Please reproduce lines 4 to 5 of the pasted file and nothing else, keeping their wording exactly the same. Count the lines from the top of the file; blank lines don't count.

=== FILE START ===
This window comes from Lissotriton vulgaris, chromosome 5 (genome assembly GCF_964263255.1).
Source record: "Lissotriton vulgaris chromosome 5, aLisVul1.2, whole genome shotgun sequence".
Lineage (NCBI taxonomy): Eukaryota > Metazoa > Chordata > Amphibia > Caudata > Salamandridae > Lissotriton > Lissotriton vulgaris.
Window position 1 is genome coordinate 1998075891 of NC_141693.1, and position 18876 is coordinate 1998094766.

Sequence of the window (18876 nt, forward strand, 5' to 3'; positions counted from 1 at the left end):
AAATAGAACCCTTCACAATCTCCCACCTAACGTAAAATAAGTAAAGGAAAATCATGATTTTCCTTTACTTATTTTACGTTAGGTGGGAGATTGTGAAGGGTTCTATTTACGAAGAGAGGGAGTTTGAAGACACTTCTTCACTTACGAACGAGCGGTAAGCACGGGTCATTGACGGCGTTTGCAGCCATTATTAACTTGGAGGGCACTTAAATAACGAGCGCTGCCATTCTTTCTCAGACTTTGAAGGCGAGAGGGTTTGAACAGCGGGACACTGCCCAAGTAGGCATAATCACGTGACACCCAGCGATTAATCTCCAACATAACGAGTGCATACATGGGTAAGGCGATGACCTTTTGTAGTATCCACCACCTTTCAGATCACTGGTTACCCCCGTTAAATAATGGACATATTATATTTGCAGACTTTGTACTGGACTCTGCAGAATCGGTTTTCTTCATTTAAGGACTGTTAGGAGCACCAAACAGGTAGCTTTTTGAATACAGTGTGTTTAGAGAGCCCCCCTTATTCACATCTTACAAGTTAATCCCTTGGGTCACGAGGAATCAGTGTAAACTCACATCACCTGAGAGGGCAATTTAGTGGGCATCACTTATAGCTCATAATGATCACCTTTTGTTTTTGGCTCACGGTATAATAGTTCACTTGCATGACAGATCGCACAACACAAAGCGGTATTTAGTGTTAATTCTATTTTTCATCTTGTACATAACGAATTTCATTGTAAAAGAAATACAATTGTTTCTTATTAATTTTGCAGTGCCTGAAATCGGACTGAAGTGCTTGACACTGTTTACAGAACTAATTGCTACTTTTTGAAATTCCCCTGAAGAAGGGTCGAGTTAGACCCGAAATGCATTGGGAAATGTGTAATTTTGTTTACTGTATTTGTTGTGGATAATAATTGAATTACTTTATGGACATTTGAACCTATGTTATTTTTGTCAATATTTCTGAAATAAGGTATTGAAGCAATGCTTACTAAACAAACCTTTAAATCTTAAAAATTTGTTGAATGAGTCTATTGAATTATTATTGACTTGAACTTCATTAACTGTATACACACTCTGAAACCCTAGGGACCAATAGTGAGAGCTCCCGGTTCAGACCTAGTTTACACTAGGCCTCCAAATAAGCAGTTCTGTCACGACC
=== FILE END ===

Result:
Window position 1 is genome coordinate 1998075891 of NC_141693.1, and position 18876 is coordinate 1998094766.

Sequence of the window (18876 nt, forward strand, 5' to 3'; positions counted from 1 at the left end):